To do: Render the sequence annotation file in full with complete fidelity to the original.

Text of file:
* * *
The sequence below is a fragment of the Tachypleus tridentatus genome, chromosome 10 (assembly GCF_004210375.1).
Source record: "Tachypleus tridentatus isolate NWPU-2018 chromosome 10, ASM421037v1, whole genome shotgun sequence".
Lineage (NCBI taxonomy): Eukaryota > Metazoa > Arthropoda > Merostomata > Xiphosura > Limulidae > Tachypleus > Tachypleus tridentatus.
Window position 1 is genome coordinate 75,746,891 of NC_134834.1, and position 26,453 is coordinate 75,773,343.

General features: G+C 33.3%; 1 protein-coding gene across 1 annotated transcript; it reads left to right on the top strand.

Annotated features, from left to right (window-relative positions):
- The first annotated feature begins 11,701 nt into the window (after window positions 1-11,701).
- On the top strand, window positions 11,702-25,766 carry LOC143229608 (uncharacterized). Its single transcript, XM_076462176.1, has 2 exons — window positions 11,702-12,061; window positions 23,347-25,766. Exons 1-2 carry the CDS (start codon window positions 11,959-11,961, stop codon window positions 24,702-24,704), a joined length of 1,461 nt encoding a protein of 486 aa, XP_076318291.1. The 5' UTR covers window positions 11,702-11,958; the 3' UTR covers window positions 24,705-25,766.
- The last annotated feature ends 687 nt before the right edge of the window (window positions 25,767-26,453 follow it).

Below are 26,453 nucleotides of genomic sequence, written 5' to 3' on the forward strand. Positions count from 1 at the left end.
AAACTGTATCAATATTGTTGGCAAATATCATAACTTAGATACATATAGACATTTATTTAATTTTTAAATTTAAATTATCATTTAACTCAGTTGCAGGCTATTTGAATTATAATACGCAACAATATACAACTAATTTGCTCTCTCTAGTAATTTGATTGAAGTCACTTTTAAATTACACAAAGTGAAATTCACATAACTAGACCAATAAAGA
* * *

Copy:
The sequence below is a fragment of the Tachypleus tridentatus genome, chromosome 10 (assembly GCF_004210375.1).
Source record: "Tachypleus tridentatus isolate NWPU-2018 chromosome 10, ASM421037v1, whole genome shotgun sequence".
Lineage (NCBI taxonomy): Eukaryota > Metazoa > Arthropoda > Merostomata > Xiphosura > Limulidae > Tachypleus > Tachypleus tridentatus.
Window position 1 is genome coordinate 75,746,891 of NC_134834.1, and position 26,453 is coordinate 75,773,343.

General features: G+C 33.3%; 1 protein-coding gene across 1 annotated transcript; it reads left to right on the top strand.

Annotated features, from left to right (window-relative positions):
- The first annotated feature begins 11,701 nt into the window (after window positions 1-11,701).
- On the top strand, window positions 11,702-25,766 carry LOC143229608 (uncharacterized). Its single transcript, XM_076462176.1, has 2 exons — window positions 11,702-12,061; window positions 23,347-25,766. Exons 1-2 carry the CDS (start codon window positions 11,959-11,961, stop codon window positions 24,702-24,704), a joined length of 1,461 nt encoding a protein of 486 aa, XP_076318291.1. The 5' UTR covers window positions 11,702-11,958; the 3' UTR covers window positions 24,705-25,766.
- The last annotated feature ends 687 nt before the right edge of the window (window positions 25,767-26,453 follow it).

Below are 26,453 nucleotides of genomic sequence, written 5' to 3' on the forward strand. Positions count from 1 at the left end.
AAACTGTATCAATATTGTTGGCAAATATCATAACTTAGATACATATAGACATTTATTTAATTTTTAAATTTAAATTATCATTTAACTCAGTTGCAGGCTATTTGAATTATAATACGCAACAATATACAACTAATTTGCTCTCTCTAGTAATTTGATTGAAGTCACTTTTAAATTACACAAAGTGAAATTCACATAACTAGACCAATAAAGA